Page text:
Some 500 million people are linked today in the new version of the agreement known as TPP, which seeks to liberalize trade between 11 countries determined to join their efforts to challenge the rising wave of protectionism.
The agreement, with the official name of Integral and Progressive Treaty of Trans-Pacific Partnership (CPTPP) but also known by its acronym TPP11, came into force today after being ratified on October 31 by the last of the six signatory nations that signed they required.
This is the updated version of the TPP, signed on February 4, 2016 but which entered into crisis following the decision of the US president, Donald Trump, to withdraw his country from this initiative in 2017.
The TPP11, composed of eleven nations, including Japan, the third world economy, is born in the middle of the still latent trade war between the US and China, tensions with side effects and that have led to increased protectionism.
But Japan, according to its Minister of Economic Revitalization, Toshimitsu Motegi, believes that the TPP11 "is going to send a strong message that free and fair (trade) rules are going to spread throughout the world."
"As a bearer of the free trade flag, Japan will continue to promote a free, fair and rule-based economic zone for a global world," Japanese Prime Minister Shinzo Abe said this week.
The original TPP was one of the targets chosen by Trump during the campaign to attack global free trade agreements and to insist on the need to launch new negotiations to renew the pacts to which the United States had committed.
That is why, three days after arriving at the White House, he signed the order to withdraw his country from the TPP, which reopened new negotiations between the remaining nations to define the future terms of their relationship.
There was a first ministerial meeting in Chile on 14 and 15 of 2017, weeks after Trump's decision, a later one in Hanoi in May and the efforts culminated in Santiago, Chile, on March 8, with the signature of TPP11.
The initiative links eleven nations (Australia, Brunei, Canada, Chile, Malaysia, Mexico, Japan, New Zealand, Peru, Singapore and Vietnam), but is open to those who want to join later, including the United States, if they decide it again.
In the Latin American world there are nations such as Colombia that initially showed interest in joining the TPP11, although the new government chaired by Iván Duque is reviewing that and other commercial efforts that were in progress.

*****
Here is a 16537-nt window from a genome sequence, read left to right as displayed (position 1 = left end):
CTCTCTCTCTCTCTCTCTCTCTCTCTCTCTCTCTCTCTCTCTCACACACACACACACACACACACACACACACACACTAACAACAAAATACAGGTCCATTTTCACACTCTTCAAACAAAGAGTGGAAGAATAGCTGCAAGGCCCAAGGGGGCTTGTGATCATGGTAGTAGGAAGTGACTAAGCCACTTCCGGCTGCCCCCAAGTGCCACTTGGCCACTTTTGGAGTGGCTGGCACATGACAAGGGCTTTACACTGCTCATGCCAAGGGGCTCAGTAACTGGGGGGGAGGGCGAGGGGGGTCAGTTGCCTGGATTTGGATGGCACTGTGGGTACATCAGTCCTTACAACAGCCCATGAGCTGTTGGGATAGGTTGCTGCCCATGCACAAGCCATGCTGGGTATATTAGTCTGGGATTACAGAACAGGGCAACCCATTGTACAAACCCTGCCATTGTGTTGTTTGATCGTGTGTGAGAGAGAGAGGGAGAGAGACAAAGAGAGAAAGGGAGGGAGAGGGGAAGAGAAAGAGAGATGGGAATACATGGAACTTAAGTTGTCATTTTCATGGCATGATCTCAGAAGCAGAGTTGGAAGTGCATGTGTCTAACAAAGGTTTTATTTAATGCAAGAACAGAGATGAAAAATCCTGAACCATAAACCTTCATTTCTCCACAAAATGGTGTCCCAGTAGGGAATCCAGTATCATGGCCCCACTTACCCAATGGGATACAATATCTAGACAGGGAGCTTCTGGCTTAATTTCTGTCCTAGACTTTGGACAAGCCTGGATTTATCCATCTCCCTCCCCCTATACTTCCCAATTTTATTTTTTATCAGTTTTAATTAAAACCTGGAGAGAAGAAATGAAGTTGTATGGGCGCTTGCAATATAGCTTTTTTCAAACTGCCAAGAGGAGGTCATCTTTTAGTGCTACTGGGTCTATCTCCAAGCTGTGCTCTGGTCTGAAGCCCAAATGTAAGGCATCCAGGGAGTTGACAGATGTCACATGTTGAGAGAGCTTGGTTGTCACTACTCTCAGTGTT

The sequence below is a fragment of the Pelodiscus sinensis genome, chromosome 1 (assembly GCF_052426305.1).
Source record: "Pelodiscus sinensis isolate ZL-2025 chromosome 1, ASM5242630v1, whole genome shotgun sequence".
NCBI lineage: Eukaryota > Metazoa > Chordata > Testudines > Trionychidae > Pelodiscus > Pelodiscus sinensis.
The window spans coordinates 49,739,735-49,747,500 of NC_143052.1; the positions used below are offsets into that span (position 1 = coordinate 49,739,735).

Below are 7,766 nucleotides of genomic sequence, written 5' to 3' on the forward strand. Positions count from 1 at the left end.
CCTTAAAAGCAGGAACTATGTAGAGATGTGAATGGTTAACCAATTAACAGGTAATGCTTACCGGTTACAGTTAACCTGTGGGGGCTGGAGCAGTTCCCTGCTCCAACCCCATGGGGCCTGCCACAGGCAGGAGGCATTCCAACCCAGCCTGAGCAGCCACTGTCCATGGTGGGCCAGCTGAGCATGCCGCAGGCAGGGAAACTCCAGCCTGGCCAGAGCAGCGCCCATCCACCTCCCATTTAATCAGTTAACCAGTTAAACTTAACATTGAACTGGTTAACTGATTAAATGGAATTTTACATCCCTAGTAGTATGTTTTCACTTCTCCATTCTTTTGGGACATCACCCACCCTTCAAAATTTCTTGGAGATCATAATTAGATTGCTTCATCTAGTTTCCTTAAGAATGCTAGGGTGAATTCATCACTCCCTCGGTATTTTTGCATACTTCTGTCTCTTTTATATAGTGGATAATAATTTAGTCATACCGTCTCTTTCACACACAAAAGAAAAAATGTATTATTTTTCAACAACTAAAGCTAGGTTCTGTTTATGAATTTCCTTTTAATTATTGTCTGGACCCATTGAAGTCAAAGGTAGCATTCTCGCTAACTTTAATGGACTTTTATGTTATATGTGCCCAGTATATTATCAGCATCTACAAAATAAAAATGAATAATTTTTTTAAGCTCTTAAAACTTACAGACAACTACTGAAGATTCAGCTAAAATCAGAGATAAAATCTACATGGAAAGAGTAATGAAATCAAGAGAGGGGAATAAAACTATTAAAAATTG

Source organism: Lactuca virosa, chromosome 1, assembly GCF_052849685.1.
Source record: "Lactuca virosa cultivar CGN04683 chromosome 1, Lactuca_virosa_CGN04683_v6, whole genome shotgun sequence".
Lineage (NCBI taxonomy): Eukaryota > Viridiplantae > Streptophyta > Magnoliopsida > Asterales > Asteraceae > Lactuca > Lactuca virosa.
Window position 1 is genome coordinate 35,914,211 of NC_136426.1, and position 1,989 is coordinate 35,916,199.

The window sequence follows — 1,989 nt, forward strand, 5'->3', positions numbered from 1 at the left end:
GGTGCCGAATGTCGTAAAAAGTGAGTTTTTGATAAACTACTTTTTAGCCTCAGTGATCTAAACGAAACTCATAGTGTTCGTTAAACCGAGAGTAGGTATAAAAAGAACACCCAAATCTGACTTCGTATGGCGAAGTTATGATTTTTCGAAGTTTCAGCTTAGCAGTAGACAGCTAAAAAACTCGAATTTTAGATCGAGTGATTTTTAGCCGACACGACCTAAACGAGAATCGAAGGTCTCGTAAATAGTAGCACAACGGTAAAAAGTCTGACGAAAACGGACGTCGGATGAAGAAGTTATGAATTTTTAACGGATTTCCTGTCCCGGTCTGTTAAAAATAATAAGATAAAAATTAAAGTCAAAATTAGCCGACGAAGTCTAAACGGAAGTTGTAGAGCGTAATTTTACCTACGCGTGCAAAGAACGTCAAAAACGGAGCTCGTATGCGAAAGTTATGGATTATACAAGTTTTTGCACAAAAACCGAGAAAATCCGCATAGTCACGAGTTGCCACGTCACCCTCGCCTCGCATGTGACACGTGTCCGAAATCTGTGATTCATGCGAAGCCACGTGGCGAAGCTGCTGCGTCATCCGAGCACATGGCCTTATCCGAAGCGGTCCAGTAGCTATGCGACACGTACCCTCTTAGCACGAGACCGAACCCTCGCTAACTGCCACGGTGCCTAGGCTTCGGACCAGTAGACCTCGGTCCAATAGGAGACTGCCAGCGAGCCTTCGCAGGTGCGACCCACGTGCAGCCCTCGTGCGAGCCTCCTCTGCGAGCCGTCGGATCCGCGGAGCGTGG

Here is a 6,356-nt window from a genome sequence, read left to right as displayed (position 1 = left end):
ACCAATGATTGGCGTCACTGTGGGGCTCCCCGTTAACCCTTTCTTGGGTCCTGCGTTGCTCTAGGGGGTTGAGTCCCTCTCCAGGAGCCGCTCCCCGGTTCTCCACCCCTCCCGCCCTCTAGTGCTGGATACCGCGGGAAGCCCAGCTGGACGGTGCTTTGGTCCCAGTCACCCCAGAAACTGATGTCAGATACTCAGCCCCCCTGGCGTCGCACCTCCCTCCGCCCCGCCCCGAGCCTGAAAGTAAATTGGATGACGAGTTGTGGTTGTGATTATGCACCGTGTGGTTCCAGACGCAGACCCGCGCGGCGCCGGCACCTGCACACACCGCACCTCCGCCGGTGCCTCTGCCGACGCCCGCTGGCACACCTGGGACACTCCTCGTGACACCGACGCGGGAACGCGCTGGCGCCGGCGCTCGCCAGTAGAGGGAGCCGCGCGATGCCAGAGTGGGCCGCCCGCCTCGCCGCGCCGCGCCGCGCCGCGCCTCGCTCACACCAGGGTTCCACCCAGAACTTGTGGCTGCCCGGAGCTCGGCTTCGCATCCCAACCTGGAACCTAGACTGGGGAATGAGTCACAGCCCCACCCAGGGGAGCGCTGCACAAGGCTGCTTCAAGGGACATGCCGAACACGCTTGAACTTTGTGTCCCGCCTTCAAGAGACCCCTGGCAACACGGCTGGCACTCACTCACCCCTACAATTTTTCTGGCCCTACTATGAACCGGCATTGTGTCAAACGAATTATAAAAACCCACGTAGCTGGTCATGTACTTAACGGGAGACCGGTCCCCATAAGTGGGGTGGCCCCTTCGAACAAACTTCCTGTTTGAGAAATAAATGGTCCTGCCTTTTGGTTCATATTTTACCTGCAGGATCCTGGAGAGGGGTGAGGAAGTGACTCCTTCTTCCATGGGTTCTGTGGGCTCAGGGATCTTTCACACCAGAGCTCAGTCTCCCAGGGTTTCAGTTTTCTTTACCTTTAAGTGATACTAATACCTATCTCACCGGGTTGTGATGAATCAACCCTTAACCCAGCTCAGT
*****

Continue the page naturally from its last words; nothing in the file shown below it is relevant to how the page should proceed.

"Colombia is on the waiting list," Foreign Minister Carlos Holmes Trujillo said in a recent interview with Efe, although he stressed that President Duque's policy is not to start new negotiations on trade issues.
According to Trujillo, the idea is to "strengthen the tools that Colombia has in order to make the best possible use of the signed trade agreements."
Other nations have shown interest in joining this initiative, such as the United Kingdom, although far from the Pacific Rim.
The issue was analyzed by the prime ministers of Japan and the United Kingdom at the recent G20 summit in Buenos Aires. On that occasion, the Japanese Abe and the British Theresa May said that their two countries are "the most powerful carriers of free trade."
In the absence of new partners who want to join, from today is fixed an area that, in addition to 500 million people, includes a global gross domestic product (GDP) of 10 billion dollars and a trade of 5 billion dollars.
The goals are clear from the preamble of the agreement that now enters into force: "Improve opportunities for the acceleration of the regional liberalization of trade and investment," and "promote greater regional economic integration."
Or as the then Chilean President Michelle Bachelet said when the document was signed: "It is an ambitious, modern and forward-looking treaty, and that creatively incorporates the new issues of international trade that demand that the benefits of globalization reach everyone. "